- Improved tongue appearance: A healthy tongue is a lovely pink color. Debris buildup can give the tongue an unpleasant yellow, white, or even black appearance.
- Better overall oral health: The fewer bacteria you have in your mouth, the lower your risk of oral health problems like plaque, tartar, cavities, and gum disease.
How to use a tongue scraper
It’s relatively simple to use a tongue scraper. For the most part, you just scrape it along your tongue, rinse, and repeat. Be sure to clean it before storing the tongue scraper, too.
For the most effective tongue cleaning, consider the following steps:
- Start at the back of the tongue: Scrape from the back of the tongue toward the tip.
- Be gentle: Apply pressure, but don’t push the tongue scraper down too hard.
- Clean the scraper: Between each section of your tongue, rinse the scraper off to prevent bacteria buildup.
- Repeat: Scrape the down the center and the sides of the tongue until the entire tongue feels clean.
3. Incorporate oil pulling into your routine
Although oil pulling is not a substitute for regular brushing and flossing, incorporating it into your oral hygiene routine is a great way to keep your tongue clean, reduce gum inflammation, and prevent tooth decay.
How to promote a clean tongue with oil pulling
For the best results, use an oil-pulling solution with active ingredients like coconut oil and activated charcoal to help trap and remove bacteria from your tongue, and keep your breath fresh. To keep your mouth clean, use one teaspoon of oil-pulling solution first thing in the morning before brushing your teeth and using a tongue scraper.
What are we removing from the tongue when we clean it?
Say you incorporate this trifecta of tools into your oral care routine. How exactly are you supporting your tongue?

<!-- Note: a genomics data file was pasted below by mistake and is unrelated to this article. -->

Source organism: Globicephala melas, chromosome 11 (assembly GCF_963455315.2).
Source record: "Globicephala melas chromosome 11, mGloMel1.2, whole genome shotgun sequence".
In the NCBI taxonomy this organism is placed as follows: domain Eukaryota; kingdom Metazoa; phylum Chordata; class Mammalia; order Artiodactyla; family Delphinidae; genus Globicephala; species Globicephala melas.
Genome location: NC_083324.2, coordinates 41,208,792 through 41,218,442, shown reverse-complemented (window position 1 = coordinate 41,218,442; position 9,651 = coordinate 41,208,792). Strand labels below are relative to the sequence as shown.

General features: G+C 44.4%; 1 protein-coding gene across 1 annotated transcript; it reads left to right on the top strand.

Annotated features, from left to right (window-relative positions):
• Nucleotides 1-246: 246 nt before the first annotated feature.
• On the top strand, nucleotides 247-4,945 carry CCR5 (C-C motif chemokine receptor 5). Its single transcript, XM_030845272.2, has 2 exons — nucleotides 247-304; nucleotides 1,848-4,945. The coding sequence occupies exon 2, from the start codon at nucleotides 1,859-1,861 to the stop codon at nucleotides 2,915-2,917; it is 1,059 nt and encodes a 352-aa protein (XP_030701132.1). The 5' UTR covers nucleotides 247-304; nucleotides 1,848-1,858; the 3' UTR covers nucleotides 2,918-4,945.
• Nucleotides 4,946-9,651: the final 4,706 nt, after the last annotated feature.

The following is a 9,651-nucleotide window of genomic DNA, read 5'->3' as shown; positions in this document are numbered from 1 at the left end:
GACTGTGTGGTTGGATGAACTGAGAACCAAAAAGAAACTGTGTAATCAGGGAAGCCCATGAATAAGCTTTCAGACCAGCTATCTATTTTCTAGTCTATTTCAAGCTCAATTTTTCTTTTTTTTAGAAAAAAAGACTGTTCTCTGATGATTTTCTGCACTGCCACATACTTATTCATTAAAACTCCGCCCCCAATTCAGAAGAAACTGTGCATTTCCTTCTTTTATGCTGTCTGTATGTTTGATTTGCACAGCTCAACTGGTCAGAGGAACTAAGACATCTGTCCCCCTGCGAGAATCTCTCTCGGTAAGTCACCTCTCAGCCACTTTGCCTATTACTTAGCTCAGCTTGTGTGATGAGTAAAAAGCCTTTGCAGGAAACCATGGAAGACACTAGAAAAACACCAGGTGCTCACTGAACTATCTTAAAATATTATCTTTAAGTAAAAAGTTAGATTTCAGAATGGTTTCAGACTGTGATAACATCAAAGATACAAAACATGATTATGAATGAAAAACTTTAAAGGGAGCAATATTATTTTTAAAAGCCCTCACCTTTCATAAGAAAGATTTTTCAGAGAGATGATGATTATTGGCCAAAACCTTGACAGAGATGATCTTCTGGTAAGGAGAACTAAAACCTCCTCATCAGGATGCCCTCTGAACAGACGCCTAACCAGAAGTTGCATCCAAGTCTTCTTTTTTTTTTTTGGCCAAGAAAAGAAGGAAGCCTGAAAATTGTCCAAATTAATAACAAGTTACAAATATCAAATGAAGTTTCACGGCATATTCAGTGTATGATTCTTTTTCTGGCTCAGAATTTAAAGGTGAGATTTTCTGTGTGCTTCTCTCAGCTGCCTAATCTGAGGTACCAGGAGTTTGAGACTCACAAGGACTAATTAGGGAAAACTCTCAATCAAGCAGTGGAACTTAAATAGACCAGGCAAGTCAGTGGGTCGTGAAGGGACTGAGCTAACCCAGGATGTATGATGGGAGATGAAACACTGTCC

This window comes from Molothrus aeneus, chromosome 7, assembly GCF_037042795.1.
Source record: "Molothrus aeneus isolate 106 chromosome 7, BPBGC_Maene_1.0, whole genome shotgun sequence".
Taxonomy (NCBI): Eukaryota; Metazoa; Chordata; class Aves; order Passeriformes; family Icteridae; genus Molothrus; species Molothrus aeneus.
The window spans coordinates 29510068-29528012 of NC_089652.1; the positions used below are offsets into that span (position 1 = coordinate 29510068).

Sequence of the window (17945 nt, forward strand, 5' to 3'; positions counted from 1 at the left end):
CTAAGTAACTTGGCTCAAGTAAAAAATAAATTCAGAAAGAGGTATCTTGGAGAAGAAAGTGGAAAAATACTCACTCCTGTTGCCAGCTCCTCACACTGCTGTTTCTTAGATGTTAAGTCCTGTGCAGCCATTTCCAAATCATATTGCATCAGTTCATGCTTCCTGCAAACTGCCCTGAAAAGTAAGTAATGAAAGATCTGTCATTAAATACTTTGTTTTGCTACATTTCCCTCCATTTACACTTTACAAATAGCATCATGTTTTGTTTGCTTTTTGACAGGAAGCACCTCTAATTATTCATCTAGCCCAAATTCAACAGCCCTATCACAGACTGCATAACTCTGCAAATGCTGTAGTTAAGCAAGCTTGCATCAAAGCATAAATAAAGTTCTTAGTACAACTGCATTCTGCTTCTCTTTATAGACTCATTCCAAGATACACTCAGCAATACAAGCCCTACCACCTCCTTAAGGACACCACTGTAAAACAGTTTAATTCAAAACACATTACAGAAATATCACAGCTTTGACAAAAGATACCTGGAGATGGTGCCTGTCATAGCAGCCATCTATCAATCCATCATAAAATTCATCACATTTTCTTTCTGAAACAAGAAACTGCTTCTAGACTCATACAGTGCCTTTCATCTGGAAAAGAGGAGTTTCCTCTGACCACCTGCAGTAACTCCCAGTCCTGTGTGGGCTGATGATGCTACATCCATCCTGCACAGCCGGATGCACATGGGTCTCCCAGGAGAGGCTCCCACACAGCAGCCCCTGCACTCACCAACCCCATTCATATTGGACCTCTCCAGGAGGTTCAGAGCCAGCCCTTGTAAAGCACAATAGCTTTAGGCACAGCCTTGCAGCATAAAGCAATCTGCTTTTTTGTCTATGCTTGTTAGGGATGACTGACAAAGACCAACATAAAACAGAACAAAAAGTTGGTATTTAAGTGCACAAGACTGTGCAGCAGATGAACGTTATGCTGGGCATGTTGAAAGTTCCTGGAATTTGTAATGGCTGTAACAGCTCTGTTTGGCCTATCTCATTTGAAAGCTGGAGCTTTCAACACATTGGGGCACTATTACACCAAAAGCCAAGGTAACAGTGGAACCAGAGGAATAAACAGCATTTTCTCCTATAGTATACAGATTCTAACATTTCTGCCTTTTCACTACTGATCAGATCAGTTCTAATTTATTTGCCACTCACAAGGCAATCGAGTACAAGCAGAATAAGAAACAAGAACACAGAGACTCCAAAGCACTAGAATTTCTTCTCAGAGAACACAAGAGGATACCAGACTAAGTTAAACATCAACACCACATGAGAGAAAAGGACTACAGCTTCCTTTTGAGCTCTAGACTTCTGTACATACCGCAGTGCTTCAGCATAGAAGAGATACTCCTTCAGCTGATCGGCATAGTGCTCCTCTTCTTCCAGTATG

In order to recognize what we’re removing when we clean the tongue, let’s start with what was on the tongue before you cleaned it off with a toothbrush, tongue scraper, or rinse of oil-pulling solution.
White stuff on tongue: Also referred to as “white tongue,” a thick white coating on the top of the tongue may be accompanied by irritation, redness, bad breath, or an unattractive “hairy” look.
This is often caused by debris (food and sugar), bacteria, or dead skin cells that get trapped between the tongue’s papillae.
Untreated, the papillae may swell up and become inflamed, leading to more buildup of plaque, food, and bacteria—and subsequent risk for gum disease.
Yellow stuff on tongue: “Yellow tongue” is often just a harmless buildup of dead skin cells that collect on the papillae.
The yellow appearance is a result of enlarged papillae that have collected bacteria that produce yellow pigments.
In some cases, food, tobacco, and other substances may also stain the enlarged papillae, producing a yellow color.
Black stuff on tongue: While “black tongue” may be alarming to see, it’s generally nothing to be too concerned about.
Also the result of the buildup of dead skin cells, bacteria, and other substances on the tongue’s papillae, a black-appearing tongue may form a hairy coating that may produce a tingling, burning, or gagging feeling.
Treat your tongue to the best with Terra & Co.
Alongside brushing and flossing, cleaning your tongue is essential to maintaining a beautiful, healthy smile. While in most cases it’s not a cause for serious concern, no one likes a tongue that looks vastly different from a healthy pink one—especially when it could lead to serious oral care concerns.
Fortunately, Terra & Co.’s Brilliant Black Bamboo Toothbrush, combined with our Charcoal Oil-Pulling Solution + Stainless Steel Tongue Cleaner provide a triple threat against a dirty tongue. Together, they can restore your tongue to its natural vitality quickly and easily—while making our planet a little greener, too!